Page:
August’s Consumer Price Index report is hotter than expected off the presses. Is this morning’s CPI report a setback or a reset?
The Bureau of Labor Statistics released August’s inflation report this morning, and someone must’ve told them they weren’t invited to Biden’s upcoming Inflation Reduction Act party. So they released a laundry list of things that aren’t reducing.
First, let’s review this morning’s print:
CPI MoM: 0.1%, Expected -0.1%, Previous 0.0%
CPI YoY: 8.3%, Expected 8.0%, Previous 8.5%
Core CPI MoM: 0.6%, Expected 0.3%, Previous 0.3%
Core CPI YoY: 6.3%, Expected 6.0%, Previous 5.9%
Most notably, all core CPI (ex-food and energy) measures came in above forecasts. Shelter, food and medical care were among the largest contributors to price growth.
Today’s report signals the ever-present chasm between political sentiment and reporting versus the reality for everyday Americans. More, the gap between Wall Street’s prediction accuracy and consumer reality is deepening.
Financial markets were reeling after the CPI data was published, coming in substantially higher than both economists and traders had expected. It didn’t get any brighter by the opening bell. The Dow industrials dropped more than 800 points in morning trading, falling alongside the S&P 500 and the Nasdaq Composite. Meanwhile, investors sold off the 2-Year Treasury yield, sending the policy-sensitive yield to a fresh 2007 high.
That being said, August’s numbers suggest Americans did receive some relief at the gas pump. Gas prices fell 10.6%, the biggest monthly drop in more than two years. Today’s AAA national average for gas sits at $3.71. New York tells a grimmer tale. The average price of gas in New York state is $3.87.
For your background, we synthesized a list of things that $3.71 isn’t:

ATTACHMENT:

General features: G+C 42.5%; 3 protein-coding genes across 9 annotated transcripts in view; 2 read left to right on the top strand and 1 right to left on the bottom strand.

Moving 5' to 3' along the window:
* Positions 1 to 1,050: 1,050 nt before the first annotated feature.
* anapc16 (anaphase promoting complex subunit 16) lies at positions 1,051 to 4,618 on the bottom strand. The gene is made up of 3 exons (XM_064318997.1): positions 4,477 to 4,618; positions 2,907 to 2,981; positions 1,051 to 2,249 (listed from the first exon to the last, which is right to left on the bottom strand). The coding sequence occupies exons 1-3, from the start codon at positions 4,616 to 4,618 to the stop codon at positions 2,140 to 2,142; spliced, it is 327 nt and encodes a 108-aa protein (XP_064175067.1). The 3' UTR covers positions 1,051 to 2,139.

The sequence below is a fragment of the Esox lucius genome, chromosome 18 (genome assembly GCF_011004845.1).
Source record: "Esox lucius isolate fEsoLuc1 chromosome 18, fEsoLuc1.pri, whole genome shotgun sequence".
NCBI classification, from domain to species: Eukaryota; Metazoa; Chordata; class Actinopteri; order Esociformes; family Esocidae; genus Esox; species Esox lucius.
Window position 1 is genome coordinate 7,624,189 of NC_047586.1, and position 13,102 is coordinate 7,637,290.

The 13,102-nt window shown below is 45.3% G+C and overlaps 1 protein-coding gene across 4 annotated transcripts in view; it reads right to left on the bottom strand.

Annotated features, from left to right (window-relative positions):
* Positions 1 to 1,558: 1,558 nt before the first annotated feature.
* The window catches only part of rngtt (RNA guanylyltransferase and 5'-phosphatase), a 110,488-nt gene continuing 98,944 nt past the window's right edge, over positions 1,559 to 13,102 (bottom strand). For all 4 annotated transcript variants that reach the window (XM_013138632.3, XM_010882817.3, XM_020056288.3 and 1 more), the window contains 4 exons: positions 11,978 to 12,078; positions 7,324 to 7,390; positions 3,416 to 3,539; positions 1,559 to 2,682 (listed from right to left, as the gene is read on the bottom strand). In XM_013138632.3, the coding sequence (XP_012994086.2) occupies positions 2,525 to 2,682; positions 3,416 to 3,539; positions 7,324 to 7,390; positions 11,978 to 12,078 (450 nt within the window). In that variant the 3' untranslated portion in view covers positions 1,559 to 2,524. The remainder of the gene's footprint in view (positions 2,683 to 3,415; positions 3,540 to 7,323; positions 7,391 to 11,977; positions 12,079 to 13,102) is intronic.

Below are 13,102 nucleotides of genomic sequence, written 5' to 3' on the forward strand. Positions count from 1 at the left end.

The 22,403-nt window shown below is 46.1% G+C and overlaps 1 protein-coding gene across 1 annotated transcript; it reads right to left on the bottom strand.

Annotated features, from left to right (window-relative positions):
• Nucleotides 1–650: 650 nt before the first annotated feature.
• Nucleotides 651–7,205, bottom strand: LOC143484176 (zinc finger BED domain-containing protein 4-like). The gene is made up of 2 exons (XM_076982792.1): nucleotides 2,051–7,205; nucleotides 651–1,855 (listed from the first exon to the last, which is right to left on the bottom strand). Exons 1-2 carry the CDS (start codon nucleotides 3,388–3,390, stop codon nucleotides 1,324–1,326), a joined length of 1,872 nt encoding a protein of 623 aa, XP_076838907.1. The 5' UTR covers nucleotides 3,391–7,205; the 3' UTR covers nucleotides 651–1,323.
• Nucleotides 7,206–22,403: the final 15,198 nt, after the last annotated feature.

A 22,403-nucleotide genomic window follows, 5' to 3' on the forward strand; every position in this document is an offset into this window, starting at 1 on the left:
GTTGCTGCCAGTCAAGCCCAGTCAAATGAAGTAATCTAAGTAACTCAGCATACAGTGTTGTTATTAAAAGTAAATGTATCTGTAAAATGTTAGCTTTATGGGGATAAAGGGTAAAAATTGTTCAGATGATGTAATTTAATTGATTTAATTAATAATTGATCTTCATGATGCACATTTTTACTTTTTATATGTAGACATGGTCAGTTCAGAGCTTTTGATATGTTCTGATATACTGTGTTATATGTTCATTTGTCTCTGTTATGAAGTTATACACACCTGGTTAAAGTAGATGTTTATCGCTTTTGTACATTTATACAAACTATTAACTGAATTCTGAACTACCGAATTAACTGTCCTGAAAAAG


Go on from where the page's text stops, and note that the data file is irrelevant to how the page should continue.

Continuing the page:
End of list.
It will be a long road ahead towards the Fed’s inflation target. Price pressures are still historically elevated and widespread. So is this a big reset or a setback?
The 75 bps hike on September 21st is 100% priced in, increasing from 3.00% to 3.25%. In its history, the Fed has never failed to deliver when something is 100% priced in.
Sights are already setting on the Fed’s next November 2nd meeting. Kalshi odds of a 75+ bps hike went from 80% to 96%, and the chance of a 100 bps hike went from 2% to 9%. Our market is edging its end-of-year projection upwards from 3.75 - 4.00% to a 50/50 chance of 4.00 - 4.25%
In the News 📰
We received a nod from The Wall St. Journal last Friday in depicting why Susquehanna’s co-founder thinks prediction markets can solve our biggest problems.
Our co-founder and CEO Tarek joined Yahoo! Finance Live yesterday to discuss our new asset class, election contracts and inflation.
Market Watch 👀
Gas price this week🛢️
>$3.55 Yes: 66¢ No: 34¢
Kalshi markets are forecasting a 66% chance that the average price of gas will be above $3.55 by 5PM EDT this Friday. On the flip side, markets are predicting a 34% chance that the price of gas will fall below $3.55 by September 16th.
Economists expected the steady decline in gas prices throughout last month to lead to a 0.1 percent decline in monthly inflation, yet it did not. ZipRecruiter chief economist Sinem Buber believes that gas prices' volatility can easily lead it to jumping once again over the winter.
Gas prices are down 25% from their peak of $5.02 on June 14, 2022, due to an assortment of factors affecting the global energy market. Some analysts predict that more drivers switching to electric vehicles, paired with stations now switching over to cheaper winter gasoline, will push prices down further.
S&P500 Weekly Close Price📈
3950-3999.99? Yes: 24¢ No: 76¢
Kalshi markets are predicting a 76% chance that the S&P 500 index value will fall outside 3950 and 3999.99 at the end of September 16, 2022 (4PM ET). On the other hand, markets are forecasting a 24% chance that the index will fall within the 3950 and 3999.99 range by market close.
Stocks had been on a four-day winning streak prior to Tuesday’s plunge. Today's CPI was against the trend of what had appeared to be some moderation across most indicators of growth and pricing pressure.